…or how to make a pie

As mentioned previously, I like to do a bit of foraging in the city. While I consider myself an amateur, I think today I may have happened upon some purslane. Of course, I took a nibble, and then proceeded to take a handful to nosh on the way home. This is probably not the wisest of choices, however I’m fairly certain my ID was accurate. Take note however, as this may prove to be my second and last post!

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Moving on…

One of my most favorite things to make is pie crust. Something marvelous happens with the simplest of beginnings. Those tiny bits of butter, strewn throughout the flour which, when heated, burst into little pockets of air that buoy the dough, rendering it tender, flaky, crisp and golden. Pure heaven.

Pie crust involves a small amount of effort, however it does not require any special equipment. One can use  a food processor, a pastry cutter, or simply a fork. I find the latter extremely gratifying, especially if you like the tactile experience of working with pastry dough. I admit that most often I use a food processor, if only for expediency.

The key with pastry dough is to work the flour as little as possible; you do not want to activate the gluten. Gluten is a protein that is found in wheat and becomes elastic when worked. Fantastic for bread, terrible for pie.

Note:

  • chilling butter in the freezer will keep intact when incorporating into the flour
  • This recipe yields one pie crust. For a top crust, make two batches
  • For sweet pies, add 1 T sugar to the dough

You will need the following:

1 cup + 2 T pastry flour (OK to substitute standard unbleached flour)

1 tsp salt

1 cup (8 T) very cold unsalted butter; roughly cut into ~1/2-inch chunks*

3 T ice water (plus more, if needed)

Method (Makes One Crust)

  1. Pulse flour and salt in food processor, or sift together in large bowl
  2.  butter to flour/salt mixture and pulse for ~20-30 seconds, or cut in with pastry tool/fork. The flour should take on a sandy texture; you want small beads of butter evident throughout; no larger than a bb.
  3. Add ice water, and pulse a few times, or work in with pastry tool. This is where being conservative is key; you want to work the dough only until it comes together when pinched. It should look a bit on the dry side, but have some cohesion. Add more water, 1 tablespoon at a time, to achieve this. Pulse about five more times and pinch it with your finger. Does t stick?
  4. Turn onto a piece of plastic wrap or parchment; knead a few times, then press gently and quickly into a disk; this makes it easier to roll.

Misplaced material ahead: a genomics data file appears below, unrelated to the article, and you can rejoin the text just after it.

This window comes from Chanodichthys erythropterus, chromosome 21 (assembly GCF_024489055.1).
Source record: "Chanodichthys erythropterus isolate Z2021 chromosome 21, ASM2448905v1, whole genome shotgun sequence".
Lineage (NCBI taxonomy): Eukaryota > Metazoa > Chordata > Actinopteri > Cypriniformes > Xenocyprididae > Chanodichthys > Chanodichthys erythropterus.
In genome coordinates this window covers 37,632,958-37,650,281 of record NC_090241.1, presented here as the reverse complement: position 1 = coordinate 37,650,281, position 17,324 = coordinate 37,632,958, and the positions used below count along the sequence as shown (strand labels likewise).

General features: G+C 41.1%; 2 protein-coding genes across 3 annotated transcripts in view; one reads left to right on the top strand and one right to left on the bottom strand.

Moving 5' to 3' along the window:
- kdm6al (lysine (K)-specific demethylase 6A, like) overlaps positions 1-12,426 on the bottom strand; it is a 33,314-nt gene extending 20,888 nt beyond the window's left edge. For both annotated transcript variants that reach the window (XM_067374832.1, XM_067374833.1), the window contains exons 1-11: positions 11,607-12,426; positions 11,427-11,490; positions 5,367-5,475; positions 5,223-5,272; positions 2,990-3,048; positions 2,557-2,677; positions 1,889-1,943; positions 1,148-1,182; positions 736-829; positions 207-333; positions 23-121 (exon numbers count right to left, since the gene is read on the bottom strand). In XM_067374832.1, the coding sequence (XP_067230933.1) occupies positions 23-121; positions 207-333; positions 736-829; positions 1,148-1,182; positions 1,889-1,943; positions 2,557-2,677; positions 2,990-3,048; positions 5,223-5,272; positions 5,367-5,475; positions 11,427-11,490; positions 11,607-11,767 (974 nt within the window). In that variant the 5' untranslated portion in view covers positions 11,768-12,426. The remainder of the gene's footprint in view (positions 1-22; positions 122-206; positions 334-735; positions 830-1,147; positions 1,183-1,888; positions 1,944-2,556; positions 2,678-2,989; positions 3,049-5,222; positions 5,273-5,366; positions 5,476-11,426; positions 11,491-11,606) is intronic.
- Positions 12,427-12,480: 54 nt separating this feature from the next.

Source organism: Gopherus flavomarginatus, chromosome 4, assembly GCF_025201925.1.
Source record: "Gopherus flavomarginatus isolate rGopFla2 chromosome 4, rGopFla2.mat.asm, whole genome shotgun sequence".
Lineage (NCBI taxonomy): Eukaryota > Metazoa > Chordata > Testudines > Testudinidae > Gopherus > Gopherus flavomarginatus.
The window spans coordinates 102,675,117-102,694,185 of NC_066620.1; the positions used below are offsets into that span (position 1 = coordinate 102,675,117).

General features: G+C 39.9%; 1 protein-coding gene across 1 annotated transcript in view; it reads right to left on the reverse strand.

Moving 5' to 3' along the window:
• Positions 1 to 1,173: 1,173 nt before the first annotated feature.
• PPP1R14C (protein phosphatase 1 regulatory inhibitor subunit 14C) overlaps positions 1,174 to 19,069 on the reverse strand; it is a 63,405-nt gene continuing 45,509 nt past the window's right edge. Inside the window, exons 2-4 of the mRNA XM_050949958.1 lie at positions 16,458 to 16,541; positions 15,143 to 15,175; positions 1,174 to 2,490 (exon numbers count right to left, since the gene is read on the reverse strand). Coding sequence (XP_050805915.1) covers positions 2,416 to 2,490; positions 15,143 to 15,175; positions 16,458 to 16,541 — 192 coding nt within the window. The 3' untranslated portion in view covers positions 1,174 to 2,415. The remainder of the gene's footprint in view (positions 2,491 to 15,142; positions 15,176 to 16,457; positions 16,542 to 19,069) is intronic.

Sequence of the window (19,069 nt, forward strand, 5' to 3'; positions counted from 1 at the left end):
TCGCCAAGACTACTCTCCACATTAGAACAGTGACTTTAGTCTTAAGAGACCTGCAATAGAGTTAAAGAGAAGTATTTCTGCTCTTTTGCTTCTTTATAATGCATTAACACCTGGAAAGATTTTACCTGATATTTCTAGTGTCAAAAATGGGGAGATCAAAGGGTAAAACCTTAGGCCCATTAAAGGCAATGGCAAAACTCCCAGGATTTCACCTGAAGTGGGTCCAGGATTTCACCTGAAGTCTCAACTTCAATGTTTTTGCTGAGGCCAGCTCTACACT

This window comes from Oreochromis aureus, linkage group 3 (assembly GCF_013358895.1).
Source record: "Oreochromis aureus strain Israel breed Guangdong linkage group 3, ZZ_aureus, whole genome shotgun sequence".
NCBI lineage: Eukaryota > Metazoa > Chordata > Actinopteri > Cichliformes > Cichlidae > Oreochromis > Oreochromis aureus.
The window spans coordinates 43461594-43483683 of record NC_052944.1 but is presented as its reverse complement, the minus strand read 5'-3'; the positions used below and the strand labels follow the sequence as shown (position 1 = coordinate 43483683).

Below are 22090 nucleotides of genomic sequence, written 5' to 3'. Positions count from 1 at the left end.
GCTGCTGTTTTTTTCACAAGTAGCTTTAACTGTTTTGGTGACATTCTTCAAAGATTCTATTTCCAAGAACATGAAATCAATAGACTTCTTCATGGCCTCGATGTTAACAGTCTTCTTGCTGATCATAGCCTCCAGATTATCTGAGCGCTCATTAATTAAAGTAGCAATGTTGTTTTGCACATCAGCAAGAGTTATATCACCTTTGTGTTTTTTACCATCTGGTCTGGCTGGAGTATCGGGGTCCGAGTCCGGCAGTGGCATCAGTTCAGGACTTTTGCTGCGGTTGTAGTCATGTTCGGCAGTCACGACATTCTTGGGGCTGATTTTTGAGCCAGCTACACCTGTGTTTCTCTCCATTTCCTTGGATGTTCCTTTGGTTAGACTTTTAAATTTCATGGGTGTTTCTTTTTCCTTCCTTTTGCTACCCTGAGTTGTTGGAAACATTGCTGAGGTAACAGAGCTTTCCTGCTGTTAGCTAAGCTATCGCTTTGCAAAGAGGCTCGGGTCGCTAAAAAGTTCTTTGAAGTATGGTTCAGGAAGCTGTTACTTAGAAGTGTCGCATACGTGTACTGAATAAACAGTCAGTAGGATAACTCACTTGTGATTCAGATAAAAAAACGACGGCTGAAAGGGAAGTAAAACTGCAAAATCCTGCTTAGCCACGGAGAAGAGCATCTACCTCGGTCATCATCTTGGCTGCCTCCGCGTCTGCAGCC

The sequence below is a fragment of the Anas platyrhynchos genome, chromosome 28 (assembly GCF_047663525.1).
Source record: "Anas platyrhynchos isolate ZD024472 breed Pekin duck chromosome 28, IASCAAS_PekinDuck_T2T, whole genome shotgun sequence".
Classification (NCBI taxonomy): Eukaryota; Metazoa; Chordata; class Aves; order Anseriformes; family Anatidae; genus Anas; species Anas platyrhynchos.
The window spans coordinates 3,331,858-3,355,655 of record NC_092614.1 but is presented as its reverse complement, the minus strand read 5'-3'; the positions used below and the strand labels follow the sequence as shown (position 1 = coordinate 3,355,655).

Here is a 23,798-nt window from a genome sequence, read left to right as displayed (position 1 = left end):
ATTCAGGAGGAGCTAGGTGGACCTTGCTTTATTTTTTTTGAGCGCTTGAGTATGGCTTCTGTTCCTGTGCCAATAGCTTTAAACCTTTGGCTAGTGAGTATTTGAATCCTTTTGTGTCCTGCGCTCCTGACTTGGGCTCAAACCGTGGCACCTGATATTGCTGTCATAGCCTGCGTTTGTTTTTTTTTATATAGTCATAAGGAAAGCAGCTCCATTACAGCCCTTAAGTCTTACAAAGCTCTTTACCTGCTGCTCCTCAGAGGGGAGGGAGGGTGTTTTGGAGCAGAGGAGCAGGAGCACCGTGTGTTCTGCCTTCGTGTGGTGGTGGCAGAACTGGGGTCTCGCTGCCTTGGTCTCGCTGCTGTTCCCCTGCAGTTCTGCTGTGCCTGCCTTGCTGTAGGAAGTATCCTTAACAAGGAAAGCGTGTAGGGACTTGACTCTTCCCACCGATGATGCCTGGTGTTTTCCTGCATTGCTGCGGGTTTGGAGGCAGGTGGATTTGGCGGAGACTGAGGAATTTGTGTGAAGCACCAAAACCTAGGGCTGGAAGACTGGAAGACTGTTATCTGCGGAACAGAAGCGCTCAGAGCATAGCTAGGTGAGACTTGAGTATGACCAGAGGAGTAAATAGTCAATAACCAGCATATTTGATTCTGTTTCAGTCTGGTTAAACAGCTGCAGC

5. Now – leave it alone! Place in the refrigerator and chill for at least 30 minutes
  6. Turn oven to 425* and lay out piece of parchment dusted with flour. Top with another piece of parchment and roll until it resembles a disk slightly larger than the diameter of the pie dish; ~1/4 inch thick

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  1. Loosely fold in half and drape over an 8-inch deep or 9 inch buttered pie pan
  2. Press gently into base and crimp the edges toward the dish to for a ring. You can get fancy if you like; I prefer a more rustic appearance.
  3. Prick a few times with fork and set back in the freezer for ~10 minutes
  4. Proceed with recipe, or follow blind baking technique below:

Blind Baking:

This is a key step in making any kind of pie that holds fruit that yield liquids (peaches, berries rhubarb), or for savory pies such as quiche. So termed Blind Baking, this technique of par-cooking the pastry ensures crust and bottom that is fully cooked, not soggy. Well worth the extra few minutes of effort.

There are pie weights available for purchase, however I find dried beans a more ready and reasonably inexpensive alternative; look for a larger, heavier bean, such as garbanzo or kidney beans; they may be saved for repeat use; store in a glass jar once cool.

Method:

  1. Preheat oven to 425 degrees
  2. While pie is chilling in the freezer, pull a piece of tinfoil slightly larger than the widest diameter of  the pie plate. Butter one side.
  3. Lay buttered side down in pie dish; press lightly into dough.
  4. Fill the foil/dish with pie weights or dried beans completely.
  5. Bake in preheated oven for ~12-15 minutes, just until crust has a faint golden hue
  6. Remove from oven. Pull foil/pie weights (gently!) from crust. Proceed with recipe.

Stay tuned for…Berry Tartlets

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